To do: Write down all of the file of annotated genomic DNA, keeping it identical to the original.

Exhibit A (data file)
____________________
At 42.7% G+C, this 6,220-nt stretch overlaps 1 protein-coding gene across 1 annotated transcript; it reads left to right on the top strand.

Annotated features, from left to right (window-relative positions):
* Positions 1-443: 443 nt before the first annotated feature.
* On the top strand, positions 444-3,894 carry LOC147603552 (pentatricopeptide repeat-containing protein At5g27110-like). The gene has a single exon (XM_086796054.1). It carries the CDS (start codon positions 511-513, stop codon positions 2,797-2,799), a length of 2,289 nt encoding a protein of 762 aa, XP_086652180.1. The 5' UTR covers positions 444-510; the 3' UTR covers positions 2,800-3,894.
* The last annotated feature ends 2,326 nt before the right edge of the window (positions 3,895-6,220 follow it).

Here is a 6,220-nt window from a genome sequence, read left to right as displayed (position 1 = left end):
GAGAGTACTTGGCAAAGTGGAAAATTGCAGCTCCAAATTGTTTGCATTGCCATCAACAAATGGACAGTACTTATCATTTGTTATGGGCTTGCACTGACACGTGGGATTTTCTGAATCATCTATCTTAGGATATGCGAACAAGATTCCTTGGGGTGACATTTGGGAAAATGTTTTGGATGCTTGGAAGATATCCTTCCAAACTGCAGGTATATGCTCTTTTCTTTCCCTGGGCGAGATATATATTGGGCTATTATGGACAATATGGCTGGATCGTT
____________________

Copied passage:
At 42.7% G+C, this 6,220-nt stretch overlaps 1 protein-coding gene across 1 annotated transcript; it reads left to right on the top strand.

Annotated features, from left to right (window-relative positions):
* Positions 1-443: 443 nt before the first annotated feature.
* On the top strand, positions 444-3,894 carry LOC147603552 (pentatricopeptide repeat-containing protein At5g27110-like). The gene has a single exon (XM_086796054.1). It carries the CDS (start codon positions 511-513, stop codon positions 2,797-2,799), a length of 2,289 nt encoding a protein of 762 aa, XP_086652180.1. The 5' UTR covers positions 444-510; the 3' UTR covers positions 2,800-3,894.
* The last annotated feature ends 2,326 nt before the right edge of the window (positions 3,895-6,220 follow it).

Here is a 6,220-nt window from a genome sequence, read left to right as displayed (position 1 = left end):
GAGAGTACTTGGCAAAGTGGAAAATTGCAGCTCCAAATTGTTTGCATTGCCATCAACAAATGGACAGTACTTATCATTTGTTATGGGCTTGCACTGACACGTGGGATTTTCTGAATCATCTATCTTAGGATATGCGAACAAGATTCCTTGGGGTGACATTTGGGAAAATGTTTTGGATGCTTGGAAGATATCCTTCCAAACTGCAGGTATATGCTCTTTTCTTTCCCTGGGCGAGATATATATTGGGCTATTATGGACAATATGGCTGGATCGTT